Oh dear. Poor bean. I am sure he will get over it. Or not.

If it is a deal breaker then surely he can leave home and go back to mummy?

PennyHasNoSurname Mon 11-Jan-16 08:46:40

I dont even speak to my own mother daily, with whom I am very close. No way would I to be dictated to me who I must call and how frequently.

As is the case for most of these threads, you have a DH problem rather than a MIL/SIL problem.

Bar leaving him im not quite sure what to suggest tbh.

MadamCroquette Mon 11-Jan-16 08:48:46

Bloody hell. His mum is a saint, his family's needs are paramount – but he doesn't have to be the one to speak to them and get his kids to speak to them!? Why the hell not? You don't have to do this. I'd be saying "She is your mum and they are your kids. So you speak to her every day and do the skype call. Because keeping your mum happy is your job, not mine." Lazy twat, how dare he make it your job?

Just. Say. No. "No, I'm not doing this any more, it's your job." If he makes a fuss, ask him how it can possibly be more your job than his when he's her own son? He can't make you do this and if you split up over it, well at least there'll be a silver lining in that you won't have to deal with his family any more.

liinyo Mon 11-Jan-16 08:49:56

You were estranged from your family of origin (for what sound like very good reasons). Now they are gone you are moving towards becoming estranged from your in-laws. There might be a pattern emerging here. Could it be that your experiences with your FOI have (over) sensitised you to the point that you cannot cope with any behaviour that triggers unwelcome memories and emotions? If so, some counselling might help you work through unresolved anger and resentment and enable you to live more comfortably with the conflict and ambivalence that are inevitable in any family group.

Also, take it easy your MIL. what you see as two-faced might be her doing the best she can to try and keep different factions in contact.

Letsnotaskforthemoon Mon 11-Jan-16 08:57:36

I will say that his virtual paranoia about his mom's feelings stems from FIL's death. It was very sudden, shook everyone up and now my husband speaks to his mother almost every day. Her feelings are paramount. I understand his desire to help her, protect her, but as with all of these things, it all has a long history.
I can tell a funny story which summed his dad up, we were at their house the summer before he died. The food was always lovely and i was seen as being greedy, eating more than i should. FIL plated up and said " i have given you lots of fish MIL because you deserve it" guess how much fish i got and how much mashed potato? Of course DH swears it was not done on purpose.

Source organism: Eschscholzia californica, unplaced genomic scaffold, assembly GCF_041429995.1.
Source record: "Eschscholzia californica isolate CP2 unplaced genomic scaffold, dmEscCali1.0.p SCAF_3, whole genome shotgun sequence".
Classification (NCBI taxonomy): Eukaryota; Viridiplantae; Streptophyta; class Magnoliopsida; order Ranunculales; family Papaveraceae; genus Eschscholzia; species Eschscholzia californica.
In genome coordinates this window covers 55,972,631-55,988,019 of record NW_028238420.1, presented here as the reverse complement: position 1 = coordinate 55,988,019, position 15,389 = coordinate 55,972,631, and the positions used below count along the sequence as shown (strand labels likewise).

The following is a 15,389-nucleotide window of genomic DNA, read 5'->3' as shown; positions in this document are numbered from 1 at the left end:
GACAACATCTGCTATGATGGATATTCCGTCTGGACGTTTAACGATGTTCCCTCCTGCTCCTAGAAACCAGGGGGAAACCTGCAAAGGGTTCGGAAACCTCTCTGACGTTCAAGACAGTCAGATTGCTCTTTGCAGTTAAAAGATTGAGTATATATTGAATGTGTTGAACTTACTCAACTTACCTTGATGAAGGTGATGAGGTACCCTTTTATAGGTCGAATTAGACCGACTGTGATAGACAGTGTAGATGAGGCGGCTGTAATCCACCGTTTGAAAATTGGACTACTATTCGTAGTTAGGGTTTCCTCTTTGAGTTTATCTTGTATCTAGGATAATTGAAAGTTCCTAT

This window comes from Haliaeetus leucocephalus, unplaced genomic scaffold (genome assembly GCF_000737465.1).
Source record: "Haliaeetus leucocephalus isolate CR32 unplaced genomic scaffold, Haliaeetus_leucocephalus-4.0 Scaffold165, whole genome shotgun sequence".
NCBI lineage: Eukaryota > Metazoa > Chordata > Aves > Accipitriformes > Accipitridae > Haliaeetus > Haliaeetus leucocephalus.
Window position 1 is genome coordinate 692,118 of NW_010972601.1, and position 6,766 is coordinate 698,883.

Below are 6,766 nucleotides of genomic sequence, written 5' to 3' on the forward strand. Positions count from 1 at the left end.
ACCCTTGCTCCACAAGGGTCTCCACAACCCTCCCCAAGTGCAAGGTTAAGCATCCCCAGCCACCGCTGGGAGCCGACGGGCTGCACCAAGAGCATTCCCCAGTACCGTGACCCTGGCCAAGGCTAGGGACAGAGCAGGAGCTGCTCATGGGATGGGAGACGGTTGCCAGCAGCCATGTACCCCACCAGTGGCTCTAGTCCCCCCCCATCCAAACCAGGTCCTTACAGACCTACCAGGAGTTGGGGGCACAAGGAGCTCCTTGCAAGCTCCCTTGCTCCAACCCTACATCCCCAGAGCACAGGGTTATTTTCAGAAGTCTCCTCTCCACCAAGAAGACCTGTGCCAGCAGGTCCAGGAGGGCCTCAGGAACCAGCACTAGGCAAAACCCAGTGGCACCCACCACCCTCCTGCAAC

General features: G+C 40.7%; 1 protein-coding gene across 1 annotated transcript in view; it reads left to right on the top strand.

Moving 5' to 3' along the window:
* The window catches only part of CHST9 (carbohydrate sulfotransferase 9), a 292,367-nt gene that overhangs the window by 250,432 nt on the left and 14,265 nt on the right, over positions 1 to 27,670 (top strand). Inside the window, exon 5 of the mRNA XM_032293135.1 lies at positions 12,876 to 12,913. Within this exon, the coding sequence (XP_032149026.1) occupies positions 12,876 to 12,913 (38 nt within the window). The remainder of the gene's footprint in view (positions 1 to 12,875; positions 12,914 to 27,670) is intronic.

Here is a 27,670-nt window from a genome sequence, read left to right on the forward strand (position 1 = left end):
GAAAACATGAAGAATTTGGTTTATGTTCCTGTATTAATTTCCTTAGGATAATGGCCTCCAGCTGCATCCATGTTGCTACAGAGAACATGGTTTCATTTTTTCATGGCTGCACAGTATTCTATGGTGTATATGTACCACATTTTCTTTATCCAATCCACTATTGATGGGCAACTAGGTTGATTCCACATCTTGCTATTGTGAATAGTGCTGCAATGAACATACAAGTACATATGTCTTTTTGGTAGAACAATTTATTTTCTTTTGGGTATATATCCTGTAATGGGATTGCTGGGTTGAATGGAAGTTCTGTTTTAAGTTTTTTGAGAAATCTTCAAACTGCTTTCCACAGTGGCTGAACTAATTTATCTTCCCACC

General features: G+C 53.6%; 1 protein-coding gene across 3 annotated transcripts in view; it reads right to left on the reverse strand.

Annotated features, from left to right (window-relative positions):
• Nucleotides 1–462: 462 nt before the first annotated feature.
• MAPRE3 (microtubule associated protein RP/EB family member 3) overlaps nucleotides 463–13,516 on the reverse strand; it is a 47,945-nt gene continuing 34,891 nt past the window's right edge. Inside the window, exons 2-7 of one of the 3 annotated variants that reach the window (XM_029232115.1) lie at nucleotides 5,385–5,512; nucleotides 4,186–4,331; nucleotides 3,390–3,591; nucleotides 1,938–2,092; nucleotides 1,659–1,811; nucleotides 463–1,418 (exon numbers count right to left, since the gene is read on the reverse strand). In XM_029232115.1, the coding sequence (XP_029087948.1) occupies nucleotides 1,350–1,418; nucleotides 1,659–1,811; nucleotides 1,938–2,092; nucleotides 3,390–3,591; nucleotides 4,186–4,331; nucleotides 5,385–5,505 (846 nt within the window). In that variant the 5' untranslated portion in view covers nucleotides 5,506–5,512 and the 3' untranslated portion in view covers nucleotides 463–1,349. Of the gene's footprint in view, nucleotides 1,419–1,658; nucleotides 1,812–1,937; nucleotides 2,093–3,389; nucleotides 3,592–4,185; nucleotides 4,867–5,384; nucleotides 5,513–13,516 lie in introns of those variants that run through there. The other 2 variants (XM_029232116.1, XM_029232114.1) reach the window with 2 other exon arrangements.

Years ago DH and I (before married) went on a really nice holiday. I hate having my photo taken but we got someone to take our photo - MIL said "you do look smug".

That is the sort of sh8t i put up with.

Now I am the first to say that my behaviour has not been impeccable - i found it very hard to act assertively in the face of this stuff so I would be sullen or withdrawn and just not able to deal with it without it upsetting me hugely.

MadamCroquette Mon 11-Jan-16 08:59:06

I think you're leaping to conclusions a bit there liinyo. I'm estranged from my parents. I also find my MIL extremely difficult and don't have a close relationship with her.

Bt there could be other explanations for that than that it's some kind of pattern centred on me. For example, it could be that as someone from a very dysfunctional family, I was drawn to DP who also has a difficult family (though not as bad).

It's also not impossible that both families are really appalling and should be disengaged from. It certainly sounds like it from OP's description.

Letsnotaskforthemoon Mon 11-Jan-16 09:00:09

liinyo you are totally right, of course there is a pattern. However there is also a lot of shitty behaviour on the part of members of his family that I would defy anyone without my family history to deal with well.

OnceAMeerNotAlwaysAMeer Mon 11-Jan-16 09:00:49

His has positioned it that his opinion of me will be influenced by his mothers opinion of me.

Fuck that.

what a spineless wimp he is.

OnceAMeerNotAlwaysAMeer Mon 11-Jan-16 09:02:05

what would happen if you simply said No to him?

MadamCroquette Mon 11-Jan-16 09:02:15

On the flip side, having a difficult family yourself can make you more likely to take shit from a partner's family, not less likely, as you may have been programmed into putting yourself last and feeling like you don't matter.

You may be "oversensitive" to their behaviour in that you find it very upsetting, but also find it hard to say no. But in the situation you've described OP, you are fully justified in saying no.